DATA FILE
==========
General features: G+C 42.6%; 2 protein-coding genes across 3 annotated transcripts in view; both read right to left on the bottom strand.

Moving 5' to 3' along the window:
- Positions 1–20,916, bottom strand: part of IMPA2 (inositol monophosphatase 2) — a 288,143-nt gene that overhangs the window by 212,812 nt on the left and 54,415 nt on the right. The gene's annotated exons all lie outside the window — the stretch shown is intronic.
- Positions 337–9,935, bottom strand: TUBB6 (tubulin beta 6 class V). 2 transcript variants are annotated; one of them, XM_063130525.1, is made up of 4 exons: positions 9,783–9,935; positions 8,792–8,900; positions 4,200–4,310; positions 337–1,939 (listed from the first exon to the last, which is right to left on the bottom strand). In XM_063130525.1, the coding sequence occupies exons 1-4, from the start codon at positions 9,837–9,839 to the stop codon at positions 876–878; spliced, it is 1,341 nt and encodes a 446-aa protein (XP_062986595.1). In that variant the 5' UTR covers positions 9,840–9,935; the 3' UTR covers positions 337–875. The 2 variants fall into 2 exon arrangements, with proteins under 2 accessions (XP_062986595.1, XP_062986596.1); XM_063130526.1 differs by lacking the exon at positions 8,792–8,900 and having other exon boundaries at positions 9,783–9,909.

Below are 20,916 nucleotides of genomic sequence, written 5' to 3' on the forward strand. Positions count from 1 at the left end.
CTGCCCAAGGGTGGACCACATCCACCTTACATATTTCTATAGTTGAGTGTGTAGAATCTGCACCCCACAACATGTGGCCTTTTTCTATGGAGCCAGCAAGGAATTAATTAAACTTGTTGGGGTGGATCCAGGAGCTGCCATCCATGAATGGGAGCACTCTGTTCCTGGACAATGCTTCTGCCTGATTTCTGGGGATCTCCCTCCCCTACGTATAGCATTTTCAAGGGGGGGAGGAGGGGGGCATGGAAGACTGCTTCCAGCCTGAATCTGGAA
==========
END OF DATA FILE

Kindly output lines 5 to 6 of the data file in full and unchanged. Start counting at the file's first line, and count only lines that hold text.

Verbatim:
Below are 20,916 nucleotides of genomic sequence, written 5' to 3' on the forward strand. Positions count from 1 at the left end.
CTGCCCAAGGGTGGACCACATCCACCTTACATATTTCTATAGTTGAGTGTGTAGAATCTGCACCCCACAACATGTGGCCTTTTTCTATGGAGCCAGCAAGGAATTAATTAAACTTGTTGGGGTGGATCCAGGAGCTGCCATCCATGAATGGGAGCACTCTGTTCCTGGACAATGCTTCTGCCTGATTTCTGGGGATCTCCCTCCCCTACGTATAGCATTTTCAAGGGGGGGAGGAGGGGGGCATGGAAGACTGCTTCCAGCCTGAATCTGGAA